Unfamiliar food, changing time zones, and different climates are the most common causes of constipation when travelling. Exotic ingredients and spices, unusually large quantities and rich food, combined with a change in daily routine and perhaps higher temperatures than normal, also put a strain on the stomach and bowels. Depending on the type of changes and your body’s natural predisposition, needing a few days to acclimatise to the new conditions is completely normal. To make the adjustment easier, eat light, fiber-rich meals and, particularly in warmer climates, drink more than you normally would at home.
Lack of Fluids
Digestion is often negatively affected by lack of fluids in warm holiday regions: if you sweat more, you should also drink more in order to balance things out.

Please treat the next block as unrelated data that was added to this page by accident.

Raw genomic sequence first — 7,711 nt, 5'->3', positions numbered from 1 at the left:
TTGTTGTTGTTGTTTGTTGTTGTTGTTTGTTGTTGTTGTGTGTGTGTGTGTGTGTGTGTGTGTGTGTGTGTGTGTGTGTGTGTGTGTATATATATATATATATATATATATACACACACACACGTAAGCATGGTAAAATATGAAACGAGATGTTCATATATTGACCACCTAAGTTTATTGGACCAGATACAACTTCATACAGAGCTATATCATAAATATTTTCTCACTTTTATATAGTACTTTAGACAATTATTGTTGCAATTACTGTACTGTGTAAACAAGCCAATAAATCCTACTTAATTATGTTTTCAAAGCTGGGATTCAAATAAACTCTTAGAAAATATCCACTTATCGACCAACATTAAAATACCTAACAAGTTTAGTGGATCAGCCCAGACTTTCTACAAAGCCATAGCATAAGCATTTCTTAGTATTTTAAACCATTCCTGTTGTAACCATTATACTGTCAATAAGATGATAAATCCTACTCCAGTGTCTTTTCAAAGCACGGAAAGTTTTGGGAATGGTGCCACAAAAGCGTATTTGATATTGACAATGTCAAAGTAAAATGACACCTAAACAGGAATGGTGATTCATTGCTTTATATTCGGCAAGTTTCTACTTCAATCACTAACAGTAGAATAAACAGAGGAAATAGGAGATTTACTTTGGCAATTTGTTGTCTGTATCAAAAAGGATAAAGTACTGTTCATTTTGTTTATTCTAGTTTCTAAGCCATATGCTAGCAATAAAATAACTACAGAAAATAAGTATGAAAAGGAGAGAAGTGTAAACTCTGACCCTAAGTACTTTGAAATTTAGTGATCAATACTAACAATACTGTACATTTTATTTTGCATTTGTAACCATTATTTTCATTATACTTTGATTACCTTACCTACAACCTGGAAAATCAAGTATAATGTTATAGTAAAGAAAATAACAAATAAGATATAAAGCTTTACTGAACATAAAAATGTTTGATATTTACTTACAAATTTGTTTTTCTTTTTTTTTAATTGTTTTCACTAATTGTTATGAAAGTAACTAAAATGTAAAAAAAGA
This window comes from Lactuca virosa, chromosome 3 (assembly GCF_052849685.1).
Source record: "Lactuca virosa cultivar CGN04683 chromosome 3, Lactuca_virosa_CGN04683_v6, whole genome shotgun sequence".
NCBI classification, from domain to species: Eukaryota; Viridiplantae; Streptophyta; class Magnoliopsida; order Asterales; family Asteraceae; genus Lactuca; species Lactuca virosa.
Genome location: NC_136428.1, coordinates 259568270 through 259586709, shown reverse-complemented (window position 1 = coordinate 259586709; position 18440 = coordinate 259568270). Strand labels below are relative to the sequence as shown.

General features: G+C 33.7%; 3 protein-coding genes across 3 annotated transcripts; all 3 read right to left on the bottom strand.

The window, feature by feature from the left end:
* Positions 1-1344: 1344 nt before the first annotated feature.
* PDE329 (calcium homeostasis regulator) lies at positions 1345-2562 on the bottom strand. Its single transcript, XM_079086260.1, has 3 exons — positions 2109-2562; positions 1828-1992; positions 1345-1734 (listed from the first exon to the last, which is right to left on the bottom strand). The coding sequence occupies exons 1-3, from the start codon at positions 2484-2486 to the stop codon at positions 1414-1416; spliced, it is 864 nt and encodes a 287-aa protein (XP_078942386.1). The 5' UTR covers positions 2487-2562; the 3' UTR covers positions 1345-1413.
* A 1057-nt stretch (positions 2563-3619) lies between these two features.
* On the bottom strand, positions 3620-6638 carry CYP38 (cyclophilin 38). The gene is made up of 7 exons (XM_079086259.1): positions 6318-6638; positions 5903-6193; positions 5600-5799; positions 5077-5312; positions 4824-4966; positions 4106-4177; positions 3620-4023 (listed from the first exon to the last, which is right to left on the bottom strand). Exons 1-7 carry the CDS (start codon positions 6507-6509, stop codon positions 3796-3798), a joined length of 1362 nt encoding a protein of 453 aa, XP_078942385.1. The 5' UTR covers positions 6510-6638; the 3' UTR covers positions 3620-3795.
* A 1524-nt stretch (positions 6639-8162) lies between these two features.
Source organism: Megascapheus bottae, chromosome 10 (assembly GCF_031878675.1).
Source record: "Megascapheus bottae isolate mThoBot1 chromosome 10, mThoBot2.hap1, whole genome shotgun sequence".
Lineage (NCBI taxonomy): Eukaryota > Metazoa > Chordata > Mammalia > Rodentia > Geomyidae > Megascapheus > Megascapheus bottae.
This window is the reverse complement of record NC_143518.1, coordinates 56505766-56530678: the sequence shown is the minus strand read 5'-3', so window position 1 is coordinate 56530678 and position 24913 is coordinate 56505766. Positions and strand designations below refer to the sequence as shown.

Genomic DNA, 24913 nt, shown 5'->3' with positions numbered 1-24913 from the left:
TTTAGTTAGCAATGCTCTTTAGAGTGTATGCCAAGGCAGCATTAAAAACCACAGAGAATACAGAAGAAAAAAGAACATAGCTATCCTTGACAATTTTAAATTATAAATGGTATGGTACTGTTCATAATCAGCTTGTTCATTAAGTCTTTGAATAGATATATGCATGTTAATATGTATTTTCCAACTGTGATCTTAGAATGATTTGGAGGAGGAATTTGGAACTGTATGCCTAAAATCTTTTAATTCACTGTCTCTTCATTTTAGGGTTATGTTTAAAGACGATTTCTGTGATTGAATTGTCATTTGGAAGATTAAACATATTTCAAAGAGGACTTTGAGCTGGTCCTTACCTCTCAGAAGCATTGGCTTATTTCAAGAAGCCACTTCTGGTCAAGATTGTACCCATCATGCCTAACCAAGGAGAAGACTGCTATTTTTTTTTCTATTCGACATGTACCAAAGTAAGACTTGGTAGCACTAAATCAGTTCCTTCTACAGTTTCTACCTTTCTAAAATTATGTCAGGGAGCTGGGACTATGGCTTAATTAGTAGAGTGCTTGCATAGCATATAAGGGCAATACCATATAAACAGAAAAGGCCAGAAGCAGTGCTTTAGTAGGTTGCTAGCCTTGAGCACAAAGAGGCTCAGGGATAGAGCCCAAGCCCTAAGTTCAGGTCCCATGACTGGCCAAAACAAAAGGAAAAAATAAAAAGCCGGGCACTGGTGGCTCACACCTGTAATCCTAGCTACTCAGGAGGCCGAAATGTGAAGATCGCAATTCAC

Medication or food supplements high in iron can slow down digestion when travelling. Also, most travel sickness medication contain high quality of aluminum which cause constipation.
If possible, ask your doctor or pharmacist about alternatives when travelling.1
Some people generally find it difficult to go to the toilet outside of their usual environment. If the main issue in that case is cleanliness, toilet paper for the toilet seat or sanitary wipes are good solutions.2